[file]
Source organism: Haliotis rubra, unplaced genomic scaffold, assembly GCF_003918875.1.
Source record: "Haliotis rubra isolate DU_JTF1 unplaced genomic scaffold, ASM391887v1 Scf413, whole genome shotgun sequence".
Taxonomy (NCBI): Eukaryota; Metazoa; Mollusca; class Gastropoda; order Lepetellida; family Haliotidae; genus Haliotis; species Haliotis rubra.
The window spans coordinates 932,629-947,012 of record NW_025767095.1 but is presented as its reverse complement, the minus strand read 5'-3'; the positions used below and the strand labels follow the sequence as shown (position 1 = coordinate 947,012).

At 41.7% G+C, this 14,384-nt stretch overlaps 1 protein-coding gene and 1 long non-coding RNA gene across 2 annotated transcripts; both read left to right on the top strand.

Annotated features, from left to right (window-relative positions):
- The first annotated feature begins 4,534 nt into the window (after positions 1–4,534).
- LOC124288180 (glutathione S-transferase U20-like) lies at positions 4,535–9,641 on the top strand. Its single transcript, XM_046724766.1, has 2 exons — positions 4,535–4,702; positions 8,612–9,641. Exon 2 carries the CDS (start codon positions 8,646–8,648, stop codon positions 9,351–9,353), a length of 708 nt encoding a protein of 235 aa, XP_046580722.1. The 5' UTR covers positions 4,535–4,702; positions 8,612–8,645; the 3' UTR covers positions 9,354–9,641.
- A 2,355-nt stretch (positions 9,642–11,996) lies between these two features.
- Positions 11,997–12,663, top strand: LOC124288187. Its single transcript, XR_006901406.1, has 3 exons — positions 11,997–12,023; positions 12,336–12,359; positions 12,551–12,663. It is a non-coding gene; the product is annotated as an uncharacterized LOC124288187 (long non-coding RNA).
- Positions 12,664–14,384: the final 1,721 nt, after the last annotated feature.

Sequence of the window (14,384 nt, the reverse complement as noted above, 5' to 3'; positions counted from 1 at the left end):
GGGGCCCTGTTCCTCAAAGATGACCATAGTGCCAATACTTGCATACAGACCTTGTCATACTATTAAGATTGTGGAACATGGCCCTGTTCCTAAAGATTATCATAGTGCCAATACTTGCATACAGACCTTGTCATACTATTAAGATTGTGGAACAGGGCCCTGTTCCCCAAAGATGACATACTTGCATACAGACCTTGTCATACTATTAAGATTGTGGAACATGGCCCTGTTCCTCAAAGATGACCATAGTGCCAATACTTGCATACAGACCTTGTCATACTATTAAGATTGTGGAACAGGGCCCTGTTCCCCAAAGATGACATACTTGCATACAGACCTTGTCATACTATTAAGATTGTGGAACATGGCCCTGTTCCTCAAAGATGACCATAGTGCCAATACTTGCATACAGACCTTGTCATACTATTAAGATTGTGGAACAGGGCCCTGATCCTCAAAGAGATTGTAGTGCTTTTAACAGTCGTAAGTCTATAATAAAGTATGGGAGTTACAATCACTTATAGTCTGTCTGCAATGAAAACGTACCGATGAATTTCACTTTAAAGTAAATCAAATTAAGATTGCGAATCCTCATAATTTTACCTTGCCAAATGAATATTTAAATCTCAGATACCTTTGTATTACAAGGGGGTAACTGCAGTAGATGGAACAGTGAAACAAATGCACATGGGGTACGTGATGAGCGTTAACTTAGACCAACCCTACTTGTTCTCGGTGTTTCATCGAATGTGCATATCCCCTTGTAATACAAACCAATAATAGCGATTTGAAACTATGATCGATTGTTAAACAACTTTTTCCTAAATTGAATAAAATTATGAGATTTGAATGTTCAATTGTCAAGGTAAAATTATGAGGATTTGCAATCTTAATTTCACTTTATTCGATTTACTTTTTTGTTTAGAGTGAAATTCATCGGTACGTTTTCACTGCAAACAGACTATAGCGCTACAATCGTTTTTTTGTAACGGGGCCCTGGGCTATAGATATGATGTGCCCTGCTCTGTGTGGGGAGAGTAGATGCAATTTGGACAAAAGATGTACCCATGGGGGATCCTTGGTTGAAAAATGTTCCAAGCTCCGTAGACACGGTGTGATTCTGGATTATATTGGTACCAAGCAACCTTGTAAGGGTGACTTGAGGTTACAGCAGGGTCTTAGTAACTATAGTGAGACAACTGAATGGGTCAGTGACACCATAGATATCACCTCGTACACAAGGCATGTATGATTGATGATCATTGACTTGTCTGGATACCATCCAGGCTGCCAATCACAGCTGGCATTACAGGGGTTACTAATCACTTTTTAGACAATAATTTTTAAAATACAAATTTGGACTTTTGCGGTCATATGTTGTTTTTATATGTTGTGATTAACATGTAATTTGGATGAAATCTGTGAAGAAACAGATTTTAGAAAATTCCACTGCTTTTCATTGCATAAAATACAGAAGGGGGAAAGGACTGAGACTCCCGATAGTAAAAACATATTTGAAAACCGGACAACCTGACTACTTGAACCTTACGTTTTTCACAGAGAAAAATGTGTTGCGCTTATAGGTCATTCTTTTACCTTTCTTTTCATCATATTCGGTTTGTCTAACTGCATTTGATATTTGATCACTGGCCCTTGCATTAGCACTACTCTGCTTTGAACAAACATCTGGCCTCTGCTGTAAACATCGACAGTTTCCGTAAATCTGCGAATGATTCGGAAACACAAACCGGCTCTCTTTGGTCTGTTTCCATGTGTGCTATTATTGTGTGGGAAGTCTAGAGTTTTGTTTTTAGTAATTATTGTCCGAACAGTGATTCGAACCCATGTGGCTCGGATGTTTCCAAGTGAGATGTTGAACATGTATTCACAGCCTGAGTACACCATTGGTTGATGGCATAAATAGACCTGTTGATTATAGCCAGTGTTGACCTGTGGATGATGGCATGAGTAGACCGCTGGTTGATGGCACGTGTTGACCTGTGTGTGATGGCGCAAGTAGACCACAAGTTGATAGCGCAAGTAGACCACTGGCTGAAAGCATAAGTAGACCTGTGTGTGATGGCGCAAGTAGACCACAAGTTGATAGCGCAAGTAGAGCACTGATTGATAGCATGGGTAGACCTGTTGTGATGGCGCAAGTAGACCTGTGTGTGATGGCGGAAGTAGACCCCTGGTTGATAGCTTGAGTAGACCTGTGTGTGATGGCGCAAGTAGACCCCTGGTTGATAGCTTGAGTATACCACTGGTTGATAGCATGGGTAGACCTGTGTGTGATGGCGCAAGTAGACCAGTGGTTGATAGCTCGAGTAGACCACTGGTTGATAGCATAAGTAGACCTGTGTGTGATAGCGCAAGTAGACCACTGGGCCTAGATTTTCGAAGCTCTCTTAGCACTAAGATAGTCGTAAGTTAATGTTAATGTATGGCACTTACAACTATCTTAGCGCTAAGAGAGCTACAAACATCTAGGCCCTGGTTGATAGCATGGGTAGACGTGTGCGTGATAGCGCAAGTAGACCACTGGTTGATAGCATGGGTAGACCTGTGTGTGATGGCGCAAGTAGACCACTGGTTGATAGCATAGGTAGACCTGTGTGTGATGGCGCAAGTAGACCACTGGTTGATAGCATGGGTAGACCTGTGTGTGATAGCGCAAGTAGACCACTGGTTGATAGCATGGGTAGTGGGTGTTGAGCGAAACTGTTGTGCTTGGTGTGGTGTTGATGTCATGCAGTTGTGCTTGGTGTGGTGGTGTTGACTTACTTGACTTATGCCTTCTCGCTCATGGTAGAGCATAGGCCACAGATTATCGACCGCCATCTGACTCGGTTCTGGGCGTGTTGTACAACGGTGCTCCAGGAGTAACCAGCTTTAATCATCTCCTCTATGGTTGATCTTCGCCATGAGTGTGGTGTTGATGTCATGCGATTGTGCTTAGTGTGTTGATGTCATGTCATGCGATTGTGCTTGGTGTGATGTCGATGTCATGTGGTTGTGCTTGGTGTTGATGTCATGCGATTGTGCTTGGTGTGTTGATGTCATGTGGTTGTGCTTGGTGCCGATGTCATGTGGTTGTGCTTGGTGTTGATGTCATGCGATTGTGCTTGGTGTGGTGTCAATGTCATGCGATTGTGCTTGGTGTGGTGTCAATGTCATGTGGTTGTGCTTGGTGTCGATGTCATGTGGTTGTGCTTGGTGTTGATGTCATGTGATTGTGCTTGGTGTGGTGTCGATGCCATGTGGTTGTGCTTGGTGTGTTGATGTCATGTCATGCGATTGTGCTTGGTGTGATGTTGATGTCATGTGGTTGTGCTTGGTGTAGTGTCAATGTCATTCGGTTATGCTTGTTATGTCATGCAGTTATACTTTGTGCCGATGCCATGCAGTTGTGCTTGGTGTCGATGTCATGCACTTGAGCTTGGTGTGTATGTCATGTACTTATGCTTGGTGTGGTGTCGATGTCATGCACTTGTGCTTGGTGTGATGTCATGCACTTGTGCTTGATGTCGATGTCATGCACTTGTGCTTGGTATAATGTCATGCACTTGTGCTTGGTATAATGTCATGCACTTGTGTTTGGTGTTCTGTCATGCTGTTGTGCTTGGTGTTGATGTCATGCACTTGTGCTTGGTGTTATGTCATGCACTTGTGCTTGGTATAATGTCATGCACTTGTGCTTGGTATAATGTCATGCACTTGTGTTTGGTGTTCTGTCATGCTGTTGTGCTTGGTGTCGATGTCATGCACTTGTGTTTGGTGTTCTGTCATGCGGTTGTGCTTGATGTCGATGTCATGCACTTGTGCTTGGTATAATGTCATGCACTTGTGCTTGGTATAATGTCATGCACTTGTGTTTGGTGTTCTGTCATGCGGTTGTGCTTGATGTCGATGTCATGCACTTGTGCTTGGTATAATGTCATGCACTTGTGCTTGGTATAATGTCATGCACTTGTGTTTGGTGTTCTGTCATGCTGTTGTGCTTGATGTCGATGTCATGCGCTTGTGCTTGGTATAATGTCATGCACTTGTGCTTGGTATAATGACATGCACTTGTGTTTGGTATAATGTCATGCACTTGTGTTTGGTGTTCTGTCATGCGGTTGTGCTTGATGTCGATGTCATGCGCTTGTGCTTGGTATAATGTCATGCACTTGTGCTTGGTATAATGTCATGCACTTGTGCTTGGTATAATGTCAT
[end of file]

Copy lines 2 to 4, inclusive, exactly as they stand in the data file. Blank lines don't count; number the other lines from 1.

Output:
Source record: "Haliotis rubra isolate DU_JTF1 unplaced genomic scaffold, ASM391887v1 Scf413, whole genome shotgun sequence".
Taxonomy (NCBI): Eukaryota; Metazoa; Mollusca; class Gastropoda; order Lepetellida; family Haliotidae; genus Haliotis; species Haliotis rubra.
The window spans coordinates 932,629-947,012 of record NW_025767095.1 but is presented as its reverse complement, the minus strand read 5'-3'; the positions used below and the strand labels follow the sequence as shown (position 1 = coordinate 947,012).